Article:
Prostate cancer is the second most common cancer and the second leading cause of cancer-related death in men in the United States. Based on recent data, it is estimated that, in 2013, nearly 239,000 men will be diagnosed with prostate cancer, and nearly 30,000 men will die of the disease. Furthermore, it is estimated that approximately $11.9 billion is spent each year in the United States on prostate cancer treatment.

This is why findings by Cincinnati Cancer Center researchers, showing that a tumor suppressive microRNA, when activated by an anti-estrogen drug, could contribute to development of future targeted therapies, are creating lots of interest and excitement. These findings are published in the May 16, 2014 edition of the journal PLOS ONE.

Regulating gene expression
“MicroRNAs, or miRNAs, are short RNA molecules that play a prominent role in regulating gene expression. One miRNA can target multiple genes, but their expression is often hijacked by cancer cells and disrupts multiple cancer-causing or tumor-suppressing pathways,” noted Shuk-Mei Ho, PhD, director of the CCC and Jacob G. Schmidlapp Chair of Environmental Health and professor at the University of Cincinnati (UC) College of Medicine.


…. this highlights the potential use of this anti-estrogen or miRNA in patients with recurrent prostate cancer for whom there is no treatment…


New miRNA
Ho, along with Ricky Y.K. Leung, PhD, member of the CCC, assistant research professor in the department of environmental health and member of the UC Cancer Institute, and their team identified a new miRNA, known as hsa-miR-765, which is specifically activated by the anti-estrogen drug fulvestrant (ICI-182,780; Faslodex?; AstraZeneca)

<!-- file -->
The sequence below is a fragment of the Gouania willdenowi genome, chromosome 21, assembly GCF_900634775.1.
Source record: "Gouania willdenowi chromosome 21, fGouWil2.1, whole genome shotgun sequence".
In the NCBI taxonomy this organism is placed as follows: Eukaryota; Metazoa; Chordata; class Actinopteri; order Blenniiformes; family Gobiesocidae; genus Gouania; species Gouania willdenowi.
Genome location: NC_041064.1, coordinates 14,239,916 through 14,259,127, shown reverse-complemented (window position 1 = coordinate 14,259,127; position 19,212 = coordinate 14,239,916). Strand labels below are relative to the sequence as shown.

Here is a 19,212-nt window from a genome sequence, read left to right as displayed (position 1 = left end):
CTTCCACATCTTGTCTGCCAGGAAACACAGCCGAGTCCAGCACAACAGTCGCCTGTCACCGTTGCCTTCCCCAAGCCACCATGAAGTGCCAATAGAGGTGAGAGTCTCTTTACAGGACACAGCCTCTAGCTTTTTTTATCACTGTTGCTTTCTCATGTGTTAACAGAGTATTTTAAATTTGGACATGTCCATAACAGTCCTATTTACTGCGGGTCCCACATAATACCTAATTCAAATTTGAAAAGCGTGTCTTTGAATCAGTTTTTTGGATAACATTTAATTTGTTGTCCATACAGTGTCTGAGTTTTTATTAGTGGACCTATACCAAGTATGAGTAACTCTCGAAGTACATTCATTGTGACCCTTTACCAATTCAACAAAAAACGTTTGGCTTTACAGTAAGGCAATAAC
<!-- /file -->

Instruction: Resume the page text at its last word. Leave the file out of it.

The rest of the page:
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“This miRNA suppresses expression of HMGA1, a gene that was shown in previous studies to be associated with prostate cancer progression and recurrence,” Leung explained. “These findings do not only contribute to new insights on the effects of anti-estrogen but also the potential of using miRNA for monitoring drug efficacy and for future RNA-based therapy developments.

Preventing or Slowing progression
“This study also highlights the potential use of this anti-estrogen or miRNA in patients with recurrent prostate cancer, for whom there is no treatment, and raises the possibility of using anti-estrogen or miRNA treatments in preventing or slowing progression for primary prostate cancer.”

Using cultured prostate cancer specimens from patients who were given a single 250 mg dose of fulvestrant, researchers found that hsa-miR-765 acted as a tumor suppressor when its expression was increased by the use of the drug. “Both the anti-estrogen and the hsa-miR-765 mimic suppressed HMGA1 protein expression,” Ho noted. “Levels of hsa-miR-765 were increased, and HMGA1 expression was almost completely lost in prostate cancer specimens from patients treated with a single dose of fulvestrant 28 days before removal of their prostate glands.”These findings reveal a unique fulvestrant signaling process involving the increased regulation of hsa-miR-765 that suppresses the HMGA1 protein as part of the mechanism underlying the tumor suppressor action in prostate cancer. This could lead to newer treatment options with less toxicity for these patients.”

For more information:
Leung YK, Chan QKY, Ng CF, Ma FMT, Tse HM, To KF, Maranchie J, Ho SM, Lau KM. Hsa-miRNA-765 as a Key Mediator for Inhibiting Growth, Migration and Invasion in Fulvestrant-Treated Prostate Cancer, PLOS ONE, 16 May 2014, 10.1371/journal.pone.0098037. [Article] .

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